Members of the family are diverse in terms of ecology and morphology. All species construct burrow systems under either shrubs or rocks, and coruros and rock rats are the most modified for a subterranean lifestyle. Degus of the genus Octodon are terrestrial, but are capable of climbing low-lying trees and shrubs. Most species prefer scrub habitat occurring in coastal, montane, and desert regions. This habitat varies in elevation from sea level to Andean regions ranging in elevation 9,840-16,400 ft (3,000-5,000 m). Most areas where species occur have shrub and grasses that are patchily distributed and intermixed with some rocks. The genera Tym-panoctomys, Salinoctomys, and Pipanacoctomys are restricted to arid regions in Argentina characterized by desert plants with high salt content. Some species of rock rats occur in Nothofa-gus and Araucaria forests.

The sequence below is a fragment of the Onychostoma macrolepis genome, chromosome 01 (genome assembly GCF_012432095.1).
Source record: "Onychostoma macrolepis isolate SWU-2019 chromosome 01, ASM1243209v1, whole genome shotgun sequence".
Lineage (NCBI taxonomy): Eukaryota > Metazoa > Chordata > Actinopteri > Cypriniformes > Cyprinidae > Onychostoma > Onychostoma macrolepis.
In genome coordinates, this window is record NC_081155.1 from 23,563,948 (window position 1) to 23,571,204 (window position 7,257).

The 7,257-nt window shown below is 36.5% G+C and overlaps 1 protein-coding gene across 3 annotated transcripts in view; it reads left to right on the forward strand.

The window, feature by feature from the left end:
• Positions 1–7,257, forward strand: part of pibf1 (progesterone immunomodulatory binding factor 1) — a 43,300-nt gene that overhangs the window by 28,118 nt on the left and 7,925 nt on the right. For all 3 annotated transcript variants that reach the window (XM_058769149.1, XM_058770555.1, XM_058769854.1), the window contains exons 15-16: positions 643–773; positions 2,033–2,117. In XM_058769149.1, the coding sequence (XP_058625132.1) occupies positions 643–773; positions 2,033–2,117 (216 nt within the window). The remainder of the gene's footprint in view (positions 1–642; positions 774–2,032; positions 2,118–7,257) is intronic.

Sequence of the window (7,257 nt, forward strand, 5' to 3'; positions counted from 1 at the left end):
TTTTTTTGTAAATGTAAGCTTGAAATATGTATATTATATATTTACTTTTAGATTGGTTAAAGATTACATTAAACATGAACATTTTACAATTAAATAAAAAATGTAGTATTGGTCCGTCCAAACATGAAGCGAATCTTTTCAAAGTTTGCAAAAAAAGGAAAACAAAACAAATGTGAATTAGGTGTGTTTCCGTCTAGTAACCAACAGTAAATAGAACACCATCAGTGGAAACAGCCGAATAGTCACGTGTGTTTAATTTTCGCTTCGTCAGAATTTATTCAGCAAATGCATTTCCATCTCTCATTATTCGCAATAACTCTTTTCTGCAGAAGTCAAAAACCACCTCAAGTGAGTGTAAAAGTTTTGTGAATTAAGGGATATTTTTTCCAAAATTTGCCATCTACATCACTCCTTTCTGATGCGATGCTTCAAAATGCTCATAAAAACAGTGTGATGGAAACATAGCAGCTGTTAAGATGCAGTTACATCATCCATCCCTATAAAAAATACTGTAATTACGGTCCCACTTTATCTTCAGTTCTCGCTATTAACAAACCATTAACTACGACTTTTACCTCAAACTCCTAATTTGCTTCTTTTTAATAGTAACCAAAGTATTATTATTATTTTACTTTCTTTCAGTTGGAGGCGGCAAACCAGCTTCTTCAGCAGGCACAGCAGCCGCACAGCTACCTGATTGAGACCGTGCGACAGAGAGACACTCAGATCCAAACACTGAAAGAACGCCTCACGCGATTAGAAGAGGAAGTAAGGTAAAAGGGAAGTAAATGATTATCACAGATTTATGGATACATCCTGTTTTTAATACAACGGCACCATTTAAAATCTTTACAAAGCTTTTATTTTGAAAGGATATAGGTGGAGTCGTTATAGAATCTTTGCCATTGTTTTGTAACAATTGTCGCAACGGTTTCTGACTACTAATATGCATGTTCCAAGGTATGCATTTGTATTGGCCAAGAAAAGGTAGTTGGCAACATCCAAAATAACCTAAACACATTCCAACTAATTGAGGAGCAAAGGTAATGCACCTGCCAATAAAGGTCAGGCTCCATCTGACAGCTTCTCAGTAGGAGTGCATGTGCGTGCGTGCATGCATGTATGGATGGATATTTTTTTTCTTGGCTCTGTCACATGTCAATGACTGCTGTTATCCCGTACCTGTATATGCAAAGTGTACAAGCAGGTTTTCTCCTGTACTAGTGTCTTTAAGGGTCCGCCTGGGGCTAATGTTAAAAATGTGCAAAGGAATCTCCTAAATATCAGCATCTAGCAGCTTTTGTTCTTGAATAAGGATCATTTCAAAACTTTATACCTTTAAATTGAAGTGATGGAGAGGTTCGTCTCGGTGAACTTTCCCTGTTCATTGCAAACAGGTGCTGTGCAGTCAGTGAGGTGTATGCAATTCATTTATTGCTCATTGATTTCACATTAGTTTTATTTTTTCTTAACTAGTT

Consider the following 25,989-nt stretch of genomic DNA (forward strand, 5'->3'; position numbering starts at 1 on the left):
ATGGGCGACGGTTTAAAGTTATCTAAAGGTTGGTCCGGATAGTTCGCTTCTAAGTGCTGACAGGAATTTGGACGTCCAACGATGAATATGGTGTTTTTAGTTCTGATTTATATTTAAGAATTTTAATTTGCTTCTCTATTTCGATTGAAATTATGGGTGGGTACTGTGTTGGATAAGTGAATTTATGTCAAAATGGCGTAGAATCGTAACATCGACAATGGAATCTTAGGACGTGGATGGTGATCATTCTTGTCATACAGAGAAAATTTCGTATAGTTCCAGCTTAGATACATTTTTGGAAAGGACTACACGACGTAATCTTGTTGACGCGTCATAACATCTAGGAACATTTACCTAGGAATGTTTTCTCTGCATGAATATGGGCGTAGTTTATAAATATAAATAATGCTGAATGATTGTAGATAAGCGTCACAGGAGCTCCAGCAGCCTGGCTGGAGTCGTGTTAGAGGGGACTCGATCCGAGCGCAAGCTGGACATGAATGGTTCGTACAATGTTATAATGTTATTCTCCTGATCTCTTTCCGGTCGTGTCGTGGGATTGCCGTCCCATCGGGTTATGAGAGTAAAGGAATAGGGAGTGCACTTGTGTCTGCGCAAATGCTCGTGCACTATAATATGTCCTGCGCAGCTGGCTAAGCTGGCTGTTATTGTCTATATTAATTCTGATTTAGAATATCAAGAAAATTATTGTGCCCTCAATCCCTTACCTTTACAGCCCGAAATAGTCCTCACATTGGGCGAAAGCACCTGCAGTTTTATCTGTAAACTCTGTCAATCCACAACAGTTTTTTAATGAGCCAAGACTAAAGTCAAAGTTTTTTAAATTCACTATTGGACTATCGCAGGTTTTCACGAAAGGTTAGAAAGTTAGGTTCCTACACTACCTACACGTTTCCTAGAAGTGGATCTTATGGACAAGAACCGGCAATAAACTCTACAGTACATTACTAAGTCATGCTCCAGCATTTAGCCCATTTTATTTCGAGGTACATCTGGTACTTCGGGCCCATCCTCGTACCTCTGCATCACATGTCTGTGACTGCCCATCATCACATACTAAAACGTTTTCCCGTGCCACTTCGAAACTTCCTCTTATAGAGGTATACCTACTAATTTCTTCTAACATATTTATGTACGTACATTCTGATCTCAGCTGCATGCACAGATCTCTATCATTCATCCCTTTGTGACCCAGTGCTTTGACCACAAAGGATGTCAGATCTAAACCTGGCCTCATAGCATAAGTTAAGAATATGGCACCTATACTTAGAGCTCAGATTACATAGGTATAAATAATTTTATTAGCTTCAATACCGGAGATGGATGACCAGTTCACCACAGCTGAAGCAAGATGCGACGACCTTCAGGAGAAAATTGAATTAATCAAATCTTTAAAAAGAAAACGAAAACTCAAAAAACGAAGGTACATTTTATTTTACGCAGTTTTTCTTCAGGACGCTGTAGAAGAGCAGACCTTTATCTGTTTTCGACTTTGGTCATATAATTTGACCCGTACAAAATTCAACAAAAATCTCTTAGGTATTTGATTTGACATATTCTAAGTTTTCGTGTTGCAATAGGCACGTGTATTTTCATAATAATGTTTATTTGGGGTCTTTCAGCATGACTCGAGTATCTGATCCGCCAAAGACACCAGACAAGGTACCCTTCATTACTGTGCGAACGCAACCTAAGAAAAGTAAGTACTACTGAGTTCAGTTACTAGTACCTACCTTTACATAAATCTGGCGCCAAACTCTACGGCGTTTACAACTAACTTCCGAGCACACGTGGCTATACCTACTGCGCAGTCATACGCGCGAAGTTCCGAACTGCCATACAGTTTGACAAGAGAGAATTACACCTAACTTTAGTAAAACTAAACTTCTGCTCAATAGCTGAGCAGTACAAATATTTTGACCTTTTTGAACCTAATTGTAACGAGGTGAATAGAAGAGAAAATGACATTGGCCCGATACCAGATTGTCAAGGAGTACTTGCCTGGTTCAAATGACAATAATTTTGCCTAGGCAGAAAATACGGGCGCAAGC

Degu (Octodon degus) live in rock piles near Reserva Nacional Las Chinchillas, Chile. (Photo by Fletcher & Baylis/Photo Researchers, Inc. Reproduced by permission.)
A degu (Octodon degus) among family members showing social behavior of fur scratching. (Photo by Animals Animals ©Robert Maier. Reproduced by permission.)
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